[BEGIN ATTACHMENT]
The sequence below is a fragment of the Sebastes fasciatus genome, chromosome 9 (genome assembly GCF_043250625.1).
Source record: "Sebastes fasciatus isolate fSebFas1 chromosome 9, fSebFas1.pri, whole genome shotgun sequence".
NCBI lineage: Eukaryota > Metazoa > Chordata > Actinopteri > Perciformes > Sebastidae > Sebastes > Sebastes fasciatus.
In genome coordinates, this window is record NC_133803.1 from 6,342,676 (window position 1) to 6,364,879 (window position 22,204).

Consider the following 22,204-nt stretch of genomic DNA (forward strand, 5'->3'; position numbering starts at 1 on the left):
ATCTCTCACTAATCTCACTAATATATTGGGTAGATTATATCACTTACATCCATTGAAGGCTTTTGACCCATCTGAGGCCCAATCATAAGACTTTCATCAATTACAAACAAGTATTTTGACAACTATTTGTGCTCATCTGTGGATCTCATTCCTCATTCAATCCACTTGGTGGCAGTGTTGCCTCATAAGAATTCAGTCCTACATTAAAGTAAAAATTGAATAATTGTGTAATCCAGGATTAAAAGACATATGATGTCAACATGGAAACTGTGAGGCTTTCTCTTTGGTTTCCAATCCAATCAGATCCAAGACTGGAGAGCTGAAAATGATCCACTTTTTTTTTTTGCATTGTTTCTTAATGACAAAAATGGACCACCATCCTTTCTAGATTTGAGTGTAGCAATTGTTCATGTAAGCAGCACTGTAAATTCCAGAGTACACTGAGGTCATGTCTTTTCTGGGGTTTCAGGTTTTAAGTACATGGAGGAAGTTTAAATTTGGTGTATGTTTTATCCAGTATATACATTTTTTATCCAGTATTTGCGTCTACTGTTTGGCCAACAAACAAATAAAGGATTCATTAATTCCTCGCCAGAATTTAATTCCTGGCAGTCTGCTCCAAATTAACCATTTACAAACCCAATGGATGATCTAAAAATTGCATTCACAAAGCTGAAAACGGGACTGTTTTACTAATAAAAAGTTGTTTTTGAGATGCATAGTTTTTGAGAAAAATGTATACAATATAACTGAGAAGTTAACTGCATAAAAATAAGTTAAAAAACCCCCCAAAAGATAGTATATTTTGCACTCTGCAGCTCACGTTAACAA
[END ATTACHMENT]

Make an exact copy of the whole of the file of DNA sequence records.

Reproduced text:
The sequence below is a fragment of the Sebastes fasciatus genome, chromosome 9 (genome assembly GCF_043250625.1).
Source record: "Sebastes fasciatus isolate fSebFas1 chromosome 9, fSebFas1.pri, whole genome shotgun sequence".
NCBI lineage: Eukaryota > Metazoa > Chordata > Actinopteri > Perciformes > Sebastidae > Sebastes > Sebastes fasciatus.
In genome coordinates, this window is record NC_133803.1 from 6,342,676 (window position 1) to 6,364,879 (window position 22,204).

Consider the following 22,204-nt stretch of genomic DNA (forward strand, 5'->3'; position numbering starts at 1 on the left):
ATCTCTCACTAATCTCACTAATATATTGGGTAGATTATATCACTTACATCCATTGAAGGCTTTTGACCCATCTGAGGCCCAATCATAAGACTTTCATCAATTACAAACAAGTATTTTGACAACTATTTGTGCTCATCTGTGGATCTCATTCCTCATTCAATCCACTTGGTGGCAGTGTTGCCTCATAAGAATTCAGTCCTACATTAAAGTAAAAATTGAATAATTGTGTAATCCAGGATTAAAAGACATATGATGTCAACATGGAAACTGTGAGGCTTTCTCTTTGGTTTCCAATCCAATCAGATCCAAGACTGGAGAGCTGAAAATGATCCACTTTTTTTTTTTGCATTGTTTCTTAATGACAAAAATGGACCACCATCCTTTCTAGATTTGAGTGTAGCAATTGTTCATGTAAGCAGCACTGTAAATTCCAGAGTACACTGAGGTCATGTCTTTTCTGGGGTTTCAGGTTTTAAGTACATGGAGGAAGTTTAAATTTGGTGTATGTTTTATCCAGTATATACATTTTTTATCCAGTATTTGCGTCTACTGTTTGGCCAACAAACAAATAAAGGATTCATTAATTCCTCGCCAGAATTTAATTCCTGGCAGTCTGCTCCAAATTAACCATTTACAAACCCAATGGATGATCTAAAAATTGCATTCACAAAGCTGAAAACGGGACTGTTTTACTAATAAAAAGTTGTTTTTGAGATGCATAGTTTTTGAGAAAAATGTATACAATATAACTGAGAAGTTAACTGCATAAAAATAAGTTAAAAAACCCCCCAAAAGATAGTATATTTTGCACTCTGCAGCTCACGTTAACAA